OKC VeloCity | New pedestrian bridge coming to Northwest Expressway

New pedestrian bridge coming to Northwest Expressway

By Molly M. Fleming / Development / October 20, 2020

Construction will start in early 2021 on a new icon for northwest Oklahoma City.

A pedestrian bridge is being built across Northwest Expressway and will create a safe connection between the Lake Hefner Trail and the Hefner-Overholser Trail.

The $3.25 million project has been on the city’s radar since the early 2000s. Some of the money is coming from the 2007 bond package and additional funds were approved in the 2017 bond vote, said Shannon Cox, public information director for Oklahoma City Public Works.

The black path on the map above is the new trail connection from Lake Hefner to Wilshire Boulevard.

With the placement of the bridge, a new one-quarter mile trail connection is being built to help safely guide runners, cyclists and other pedestrians from Hefner-Overholser Trail on N. MacArthur Boulevard around the commercial area near Northwest Expressway.

Currently, the Hefner-Overholser trail ends in a private parking lot along MacArthur Boulevard, though trail users often go through a private parking lot to get to a city street, then they cross Northwest Expressway. The city has marked off bicycle lanes on Wilshire Road, which can be used to get to the Hefner-Overholser Trail. The route from Hefner to Overholser is popular with cyclists, so that user group was highly considered when designing the bridge.

With 45,000 vehicles a day traveling that area of Northwest Expressway, the existing crossing only has 30 seconds of pedestrian crossing time and only seven seconds of safe walk time, said Russell Kent, group leader for military and site design at MacArthur Associated Consultants.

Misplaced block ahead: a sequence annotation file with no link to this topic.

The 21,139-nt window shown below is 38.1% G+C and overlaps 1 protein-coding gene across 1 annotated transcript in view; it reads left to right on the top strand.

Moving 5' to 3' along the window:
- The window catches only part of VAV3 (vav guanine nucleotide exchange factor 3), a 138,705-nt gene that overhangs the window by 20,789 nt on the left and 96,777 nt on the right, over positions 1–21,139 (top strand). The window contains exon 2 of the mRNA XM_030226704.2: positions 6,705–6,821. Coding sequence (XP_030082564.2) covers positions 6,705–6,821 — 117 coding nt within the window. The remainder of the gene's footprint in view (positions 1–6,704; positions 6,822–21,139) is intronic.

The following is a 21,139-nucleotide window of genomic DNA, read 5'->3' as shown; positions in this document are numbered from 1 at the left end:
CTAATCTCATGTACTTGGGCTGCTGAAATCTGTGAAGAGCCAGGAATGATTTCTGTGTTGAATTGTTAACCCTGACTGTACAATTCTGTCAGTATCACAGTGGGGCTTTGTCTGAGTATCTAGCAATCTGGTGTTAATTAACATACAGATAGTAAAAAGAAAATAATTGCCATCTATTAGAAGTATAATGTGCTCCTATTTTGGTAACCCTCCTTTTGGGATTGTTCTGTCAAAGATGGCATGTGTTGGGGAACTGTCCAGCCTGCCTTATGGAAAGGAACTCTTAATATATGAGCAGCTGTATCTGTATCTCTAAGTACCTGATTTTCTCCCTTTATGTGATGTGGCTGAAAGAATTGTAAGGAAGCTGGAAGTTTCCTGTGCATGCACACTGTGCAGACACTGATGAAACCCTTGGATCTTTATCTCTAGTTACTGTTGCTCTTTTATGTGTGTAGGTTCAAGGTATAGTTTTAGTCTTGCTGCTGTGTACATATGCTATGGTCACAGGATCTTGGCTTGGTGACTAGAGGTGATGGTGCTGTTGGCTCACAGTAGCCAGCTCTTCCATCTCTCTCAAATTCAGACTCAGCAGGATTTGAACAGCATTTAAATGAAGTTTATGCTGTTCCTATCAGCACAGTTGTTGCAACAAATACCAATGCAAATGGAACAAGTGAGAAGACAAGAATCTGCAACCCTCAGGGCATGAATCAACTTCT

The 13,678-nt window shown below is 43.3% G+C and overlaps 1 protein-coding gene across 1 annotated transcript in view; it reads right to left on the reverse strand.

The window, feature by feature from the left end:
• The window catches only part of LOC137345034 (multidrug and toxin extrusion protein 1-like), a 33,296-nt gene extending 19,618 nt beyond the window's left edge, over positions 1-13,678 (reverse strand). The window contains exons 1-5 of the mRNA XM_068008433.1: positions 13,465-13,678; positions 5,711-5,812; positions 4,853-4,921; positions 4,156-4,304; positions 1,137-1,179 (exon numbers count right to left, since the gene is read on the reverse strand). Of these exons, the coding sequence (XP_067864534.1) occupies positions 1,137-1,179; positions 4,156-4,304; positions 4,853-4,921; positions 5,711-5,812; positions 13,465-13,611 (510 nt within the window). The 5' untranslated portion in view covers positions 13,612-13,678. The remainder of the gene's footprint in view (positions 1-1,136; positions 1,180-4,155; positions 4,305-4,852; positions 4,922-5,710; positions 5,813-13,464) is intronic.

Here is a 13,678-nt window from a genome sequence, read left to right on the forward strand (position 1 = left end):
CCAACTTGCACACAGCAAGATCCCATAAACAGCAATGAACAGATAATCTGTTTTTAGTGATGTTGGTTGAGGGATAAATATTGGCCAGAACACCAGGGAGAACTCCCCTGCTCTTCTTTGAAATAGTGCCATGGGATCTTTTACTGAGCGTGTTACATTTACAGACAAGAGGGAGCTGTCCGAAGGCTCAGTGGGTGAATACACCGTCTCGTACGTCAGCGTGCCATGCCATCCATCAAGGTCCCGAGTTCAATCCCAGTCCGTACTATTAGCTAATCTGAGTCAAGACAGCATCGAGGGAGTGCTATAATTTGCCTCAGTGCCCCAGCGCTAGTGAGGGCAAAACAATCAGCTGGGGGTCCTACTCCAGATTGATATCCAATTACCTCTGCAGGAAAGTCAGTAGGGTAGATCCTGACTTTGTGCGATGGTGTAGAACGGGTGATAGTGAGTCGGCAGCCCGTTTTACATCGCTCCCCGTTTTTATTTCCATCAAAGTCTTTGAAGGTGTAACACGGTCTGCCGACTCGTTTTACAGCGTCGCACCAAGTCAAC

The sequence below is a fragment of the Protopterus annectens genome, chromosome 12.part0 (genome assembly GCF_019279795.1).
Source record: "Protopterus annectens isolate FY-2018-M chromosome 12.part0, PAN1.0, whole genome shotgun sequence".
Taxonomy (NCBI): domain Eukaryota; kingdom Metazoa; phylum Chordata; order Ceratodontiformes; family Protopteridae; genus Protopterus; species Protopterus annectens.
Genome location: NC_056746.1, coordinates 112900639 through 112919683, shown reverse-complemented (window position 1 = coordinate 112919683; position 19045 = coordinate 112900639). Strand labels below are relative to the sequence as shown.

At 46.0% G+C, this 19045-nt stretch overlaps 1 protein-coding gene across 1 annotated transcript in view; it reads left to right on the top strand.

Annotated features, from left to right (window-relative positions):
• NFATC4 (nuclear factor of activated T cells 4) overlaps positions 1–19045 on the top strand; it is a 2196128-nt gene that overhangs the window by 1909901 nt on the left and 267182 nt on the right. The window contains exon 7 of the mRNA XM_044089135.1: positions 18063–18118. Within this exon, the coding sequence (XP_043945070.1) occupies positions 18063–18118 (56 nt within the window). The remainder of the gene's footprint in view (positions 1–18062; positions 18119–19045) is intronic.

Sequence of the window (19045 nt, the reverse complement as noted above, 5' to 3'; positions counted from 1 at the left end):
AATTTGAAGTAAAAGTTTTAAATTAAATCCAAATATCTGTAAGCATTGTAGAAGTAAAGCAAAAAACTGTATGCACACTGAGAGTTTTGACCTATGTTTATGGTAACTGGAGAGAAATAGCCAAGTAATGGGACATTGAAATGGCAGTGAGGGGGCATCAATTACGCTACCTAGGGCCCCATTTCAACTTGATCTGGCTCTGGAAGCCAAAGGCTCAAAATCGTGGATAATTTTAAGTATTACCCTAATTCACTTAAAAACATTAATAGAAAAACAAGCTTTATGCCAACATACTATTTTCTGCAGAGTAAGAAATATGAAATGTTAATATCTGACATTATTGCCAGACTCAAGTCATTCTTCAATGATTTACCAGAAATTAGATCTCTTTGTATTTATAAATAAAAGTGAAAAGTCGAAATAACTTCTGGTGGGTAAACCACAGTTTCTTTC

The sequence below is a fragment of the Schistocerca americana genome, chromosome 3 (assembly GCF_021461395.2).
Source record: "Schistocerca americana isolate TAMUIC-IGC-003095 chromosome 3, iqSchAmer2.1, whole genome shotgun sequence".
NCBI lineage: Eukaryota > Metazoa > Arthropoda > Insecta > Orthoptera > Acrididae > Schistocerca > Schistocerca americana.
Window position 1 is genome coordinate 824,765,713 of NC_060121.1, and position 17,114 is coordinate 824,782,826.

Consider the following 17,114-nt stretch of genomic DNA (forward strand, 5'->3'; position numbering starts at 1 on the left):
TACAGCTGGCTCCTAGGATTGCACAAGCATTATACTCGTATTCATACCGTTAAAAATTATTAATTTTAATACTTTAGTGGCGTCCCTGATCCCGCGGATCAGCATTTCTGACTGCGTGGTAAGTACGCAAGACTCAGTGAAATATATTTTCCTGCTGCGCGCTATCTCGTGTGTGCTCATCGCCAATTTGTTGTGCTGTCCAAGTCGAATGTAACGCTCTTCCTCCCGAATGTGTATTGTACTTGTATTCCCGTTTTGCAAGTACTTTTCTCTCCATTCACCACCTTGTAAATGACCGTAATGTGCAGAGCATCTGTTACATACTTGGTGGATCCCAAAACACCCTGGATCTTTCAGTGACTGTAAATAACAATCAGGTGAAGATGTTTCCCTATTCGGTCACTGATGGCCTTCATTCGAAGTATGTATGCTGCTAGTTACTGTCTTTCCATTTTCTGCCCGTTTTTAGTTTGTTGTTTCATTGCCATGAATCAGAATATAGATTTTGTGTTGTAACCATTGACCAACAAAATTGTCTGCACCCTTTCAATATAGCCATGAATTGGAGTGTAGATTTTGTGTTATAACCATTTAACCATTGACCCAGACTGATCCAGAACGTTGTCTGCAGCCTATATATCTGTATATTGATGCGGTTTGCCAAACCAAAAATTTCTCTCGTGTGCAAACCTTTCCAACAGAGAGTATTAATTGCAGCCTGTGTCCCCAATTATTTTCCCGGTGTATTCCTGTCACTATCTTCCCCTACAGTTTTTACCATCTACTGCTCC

“That’s not a safe crossing, but it will be once this project is finished,” Kent said.

MacArthur is working with ADG, Lee Engineering and CEC Corporation on the project, which includes the bridge, the trail addition and the ramps leading up to the bridge. MacArthur is using a prefabricated bridge, an element that brings many benefits to the project.

Kent said having the bridge span ready-to-go means there’s less time spent on traffic interruptions and lane closures. It also costs less than building the bridge on site.

Besides traffic, the project had many other challenges, including proximity to city limits, utilities and a lack of available open land. Kent and his team had to figure out where they could lay the ramps on the south side to stay within Oklahoma City limits, without crossing into Warr Acres. There was also property to buy for the trail connection and some water mains that will be relocated.

MacArthur Structural Engineer Greg Delano designed the 12-foot-wide ramps that lead up to the bridge. The ramps will be built on site.

While MacArthur engineered the bridge to be safe, ADG’s Scott Dedmon ensured it’s more than a slab of concrete crossing Northwest Expressway. He made it an icon. Dedmon had three ideas of how to make the bridge aesthetically pleasing and residents at a community meeting chose the automobile-inspired design.

ADG’s Brian Hines said he and Mike Patel are excited to be involved in the project.

“This will become an iconic gateway for Northwest Expressway,” said Hines.

ADG’s chevron design is being attached to the bridge with the structural engineering guidance of CEC’s Chris Snider. But that’s not CEC’s only involvement. Electrical engineer Andrew Pritchard designed the lighting system that will allow the bridge to be lit in different colors, similar to the Scissortail Bridge across Interstate 40.

Pritchard said he’s looking forward to driving under the bridge and being able to tell his kids that he was involved in the project. He said they’re not that excited about all his work, though he gained some cool points with them when they found out he was involved with Scissortail Park.

“It’s not every day I get a ‘Wow’ out of my kids and I think this project has a lot of wow factor,” he said.

Northwest Oklahoma City residents could see work start on the entire project early next year and it should be open by the end of 2021, though there are many parts to the entire project. The trail addition includes installing a new pre-fabricated bridge over a creek and the Wilshire/NW Expressway intersection will get new signal lights.

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